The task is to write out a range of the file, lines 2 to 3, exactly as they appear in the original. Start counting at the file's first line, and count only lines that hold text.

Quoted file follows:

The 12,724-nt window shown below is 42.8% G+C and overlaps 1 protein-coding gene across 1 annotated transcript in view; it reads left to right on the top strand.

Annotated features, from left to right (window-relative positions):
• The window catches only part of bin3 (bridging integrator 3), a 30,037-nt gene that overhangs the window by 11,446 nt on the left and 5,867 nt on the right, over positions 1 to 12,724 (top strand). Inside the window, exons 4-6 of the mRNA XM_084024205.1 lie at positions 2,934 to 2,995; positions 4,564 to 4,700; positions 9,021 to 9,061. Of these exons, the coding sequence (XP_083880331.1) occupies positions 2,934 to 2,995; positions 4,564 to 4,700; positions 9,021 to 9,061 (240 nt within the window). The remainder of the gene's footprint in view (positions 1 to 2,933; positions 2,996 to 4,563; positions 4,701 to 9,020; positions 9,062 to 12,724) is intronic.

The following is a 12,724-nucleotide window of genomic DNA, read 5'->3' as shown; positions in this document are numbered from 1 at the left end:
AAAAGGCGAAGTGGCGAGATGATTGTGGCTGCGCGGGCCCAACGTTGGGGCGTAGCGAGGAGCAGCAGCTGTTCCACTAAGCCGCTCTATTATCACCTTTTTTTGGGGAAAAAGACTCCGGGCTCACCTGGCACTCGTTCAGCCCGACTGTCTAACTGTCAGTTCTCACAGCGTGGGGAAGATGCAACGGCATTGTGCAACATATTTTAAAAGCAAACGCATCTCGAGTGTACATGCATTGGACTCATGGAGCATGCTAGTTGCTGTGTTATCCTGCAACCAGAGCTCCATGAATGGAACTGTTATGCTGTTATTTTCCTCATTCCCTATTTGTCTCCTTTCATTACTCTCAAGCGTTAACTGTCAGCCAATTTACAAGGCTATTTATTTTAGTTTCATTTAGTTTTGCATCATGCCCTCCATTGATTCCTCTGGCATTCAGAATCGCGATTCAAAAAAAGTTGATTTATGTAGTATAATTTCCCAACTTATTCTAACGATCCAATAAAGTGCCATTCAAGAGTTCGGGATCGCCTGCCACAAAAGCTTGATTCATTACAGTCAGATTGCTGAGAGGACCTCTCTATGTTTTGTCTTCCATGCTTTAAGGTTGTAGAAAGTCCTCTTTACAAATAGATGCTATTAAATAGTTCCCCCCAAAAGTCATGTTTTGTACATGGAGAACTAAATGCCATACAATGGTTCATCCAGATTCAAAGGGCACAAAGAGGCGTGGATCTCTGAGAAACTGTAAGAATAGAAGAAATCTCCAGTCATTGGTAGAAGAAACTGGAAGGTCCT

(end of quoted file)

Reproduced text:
Annotated features, from left to right (window-relative positions):
• The window catches only part of bin3 (bridging integrator 3), a 30,037-nt gene that overhangs the window by 11,446 nt on the left and 5,867 nt on the right, over positions 1 to 12,724 (top strand). Inside the window, exons 4-6 of the mRNA XM_084024205.1 lie at positions 2,934 to 2,995; positions 4,564 to 4,700; positions 9,021 to 9,061. Of these exons, the coding sequence (XP_083880331.1) occupies positions 2,934 to 2,995; positions 4,564 to 4,700; positions 9,021 to 9,061 (240 nt within the window). The remainder of the gene's footprint in view (positions 1 to 2,933; positions 2,996 to 4,563; positions 4,701 to 9,020; positions 9,062 to 12,724) is intronic.